[discuss] Real world Impact of multiple roots

David Conrad drc at virtualized.org
Mon Jan 27 07:29:45 UTC 2014


On Jan 26, 2014, at 10:55 PM, Ben fuller <ben at fuller.na> wrote:
> Does anyone out there know of studies on the economic impact that having two or more root zones.

As far as I am aware, current technology does not support more than one root zone, so I'm not sure how such studies could have been done.

> I’ve been wondering what might happen to Namibia where we have mining, tourism, financial and fishing sectors — all of which are very important to our economy — if the country were to switch over to another Internet with another route.

Err, root?

> When I think about it I can only come up with very bad scenarios and it would be nice to see if I am missing something.

As long as the alternative root does not now and will never in the future duplicate names in the existing root and the existing root delegations are mirrored in the alternate root, it might sort of work.  The problems that would occur would likely be related to references made to names visible within Namibia using the alternate root but which were not visible in the rest of the Internet that is using the existing root (e.g., if someone in Namibia sends email to someone outside of Namibia with a URL that uses a name that is only found on the alternate root). However, I'm unsure how you'd be able to guarantee the "never in the future" bit.

> Also, what are the mechanics of switching to another root?

There are a variety of implementation options, none of which are particularly appealing:

- mandate all resolver operators in country use the alternate root name servers (doesn't help end users (etc) that configure (say) for their resolver).
- intercept DNS queries at all international connections aimed for the root servers and rewrite the destination address for the alternate roots (won't work with DNSSEC).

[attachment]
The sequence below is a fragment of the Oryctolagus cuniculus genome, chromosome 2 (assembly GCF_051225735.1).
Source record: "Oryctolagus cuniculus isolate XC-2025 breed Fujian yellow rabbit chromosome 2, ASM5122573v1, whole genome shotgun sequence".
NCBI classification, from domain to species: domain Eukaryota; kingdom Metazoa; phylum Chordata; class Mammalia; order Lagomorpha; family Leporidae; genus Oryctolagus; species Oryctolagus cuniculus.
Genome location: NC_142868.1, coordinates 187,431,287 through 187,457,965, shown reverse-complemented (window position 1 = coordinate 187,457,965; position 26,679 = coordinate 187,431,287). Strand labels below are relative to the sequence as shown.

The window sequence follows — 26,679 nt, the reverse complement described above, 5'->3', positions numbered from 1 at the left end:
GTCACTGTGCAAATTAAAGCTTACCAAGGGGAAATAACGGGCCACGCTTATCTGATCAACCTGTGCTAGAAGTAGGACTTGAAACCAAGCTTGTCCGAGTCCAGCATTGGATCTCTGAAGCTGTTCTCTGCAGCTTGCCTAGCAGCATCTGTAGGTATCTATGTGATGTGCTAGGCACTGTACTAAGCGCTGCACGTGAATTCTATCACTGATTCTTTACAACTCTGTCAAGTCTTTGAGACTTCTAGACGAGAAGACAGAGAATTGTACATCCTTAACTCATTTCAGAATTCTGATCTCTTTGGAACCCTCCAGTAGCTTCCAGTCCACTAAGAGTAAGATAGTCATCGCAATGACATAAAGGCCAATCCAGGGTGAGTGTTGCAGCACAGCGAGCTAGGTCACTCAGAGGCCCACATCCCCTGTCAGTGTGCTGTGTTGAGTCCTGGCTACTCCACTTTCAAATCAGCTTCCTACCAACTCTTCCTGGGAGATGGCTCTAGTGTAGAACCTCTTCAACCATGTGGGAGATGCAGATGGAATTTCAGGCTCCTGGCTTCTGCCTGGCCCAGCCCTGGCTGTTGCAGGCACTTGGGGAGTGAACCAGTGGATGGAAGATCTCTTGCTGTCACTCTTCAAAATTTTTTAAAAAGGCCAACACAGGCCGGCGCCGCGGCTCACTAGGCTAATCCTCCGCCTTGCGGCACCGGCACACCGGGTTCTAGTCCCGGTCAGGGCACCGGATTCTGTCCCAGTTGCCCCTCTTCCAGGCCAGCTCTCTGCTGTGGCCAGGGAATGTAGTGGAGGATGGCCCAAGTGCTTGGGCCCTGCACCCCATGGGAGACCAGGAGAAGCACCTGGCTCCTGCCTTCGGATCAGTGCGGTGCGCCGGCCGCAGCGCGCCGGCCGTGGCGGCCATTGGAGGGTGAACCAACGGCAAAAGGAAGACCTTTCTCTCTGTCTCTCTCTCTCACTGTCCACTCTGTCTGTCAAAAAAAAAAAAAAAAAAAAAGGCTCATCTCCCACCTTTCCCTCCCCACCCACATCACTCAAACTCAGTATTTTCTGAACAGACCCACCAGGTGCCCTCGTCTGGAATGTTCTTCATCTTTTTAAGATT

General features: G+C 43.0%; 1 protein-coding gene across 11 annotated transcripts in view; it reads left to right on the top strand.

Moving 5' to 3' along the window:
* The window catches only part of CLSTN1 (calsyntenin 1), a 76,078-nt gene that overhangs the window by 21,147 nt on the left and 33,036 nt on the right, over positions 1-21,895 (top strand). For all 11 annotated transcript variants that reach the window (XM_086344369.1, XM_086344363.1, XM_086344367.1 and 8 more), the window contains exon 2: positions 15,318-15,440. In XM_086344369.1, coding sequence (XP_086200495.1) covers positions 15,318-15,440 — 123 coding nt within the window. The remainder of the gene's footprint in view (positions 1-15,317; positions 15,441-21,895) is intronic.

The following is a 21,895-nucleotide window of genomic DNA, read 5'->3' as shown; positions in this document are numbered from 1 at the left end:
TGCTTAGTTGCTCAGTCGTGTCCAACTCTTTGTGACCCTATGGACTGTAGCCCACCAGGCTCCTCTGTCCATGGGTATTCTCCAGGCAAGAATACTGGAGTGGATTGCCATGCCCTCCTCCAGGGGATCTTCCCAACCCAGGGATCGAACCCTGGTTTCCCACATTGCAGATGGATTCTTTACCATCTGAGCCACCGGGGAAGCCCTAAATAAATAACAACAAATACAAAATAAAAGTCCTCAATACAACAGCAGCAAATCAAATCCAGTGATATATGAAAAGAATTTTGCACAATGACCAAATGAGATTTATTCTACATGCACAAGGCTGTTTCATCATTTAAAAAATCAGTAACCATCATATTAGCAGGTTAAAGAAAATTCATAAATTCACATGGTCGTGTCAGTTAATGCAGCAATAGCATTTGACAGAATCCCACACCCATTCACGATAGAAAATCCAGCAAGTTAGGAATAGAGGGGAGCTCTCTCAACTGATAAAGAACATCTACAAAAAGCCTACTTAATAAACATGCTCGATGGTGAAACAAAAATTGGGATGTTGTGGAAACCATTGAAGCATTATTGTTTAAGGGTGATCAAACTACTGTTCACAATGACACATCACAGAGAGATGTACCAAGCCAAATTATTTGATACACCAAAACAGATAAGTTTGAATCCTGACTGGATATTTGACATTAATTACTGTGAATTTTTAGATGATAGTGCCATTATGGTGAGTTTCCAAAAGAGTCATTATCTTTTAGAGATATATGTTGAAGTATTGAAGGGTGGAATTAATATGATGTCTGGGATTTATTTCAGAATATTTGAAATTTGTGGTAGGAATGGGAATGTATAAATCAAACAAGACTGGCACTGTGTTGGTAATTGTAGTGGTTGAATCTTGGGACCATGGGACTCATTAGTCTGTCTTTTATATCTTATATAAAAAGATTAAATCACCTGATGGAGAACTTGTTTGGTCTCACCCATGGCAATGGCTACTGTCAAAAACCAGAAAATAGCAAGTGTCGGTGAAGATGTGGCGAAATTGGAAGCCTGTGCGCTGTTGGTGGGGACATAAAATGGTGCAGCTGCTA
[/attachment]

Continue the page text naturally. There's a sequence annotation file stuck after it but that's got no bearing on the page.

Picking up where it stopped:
- hijack the root server routing announcements (won't work with DNSSEC).
- mandate everyone use some sort of plugin that intercepts DNS queries and rewrites them towards the alternate root servers.
- etc.

All of these have plusses and (a whole bunch of) minuses.

> I’m thinking of questions like; How do you program routers?

Unsure what you mean.

> Can undersea cables carry both types of traffic?

It's all just bits to undersea cables.

> Could BIND handle two roots? Etc. 

Sort of. BIND does have a way of having multiple namespaces that are selected based on (e.g.) source IP address (google "BIND views"), but I don't think that addresses the problem you're trying to solve. In theory, BIND supports multiple Classes, but the actual semantics of how Classes work has never been fully specified and there is the tiny problem of figuring out how to get every network-aware application on the Internet to understand Classes (oh yeah, and getting non-BIND servers to actually implement Classes).

Popping up a level, I'm curious: what is the problem you think an alternate root will solve?


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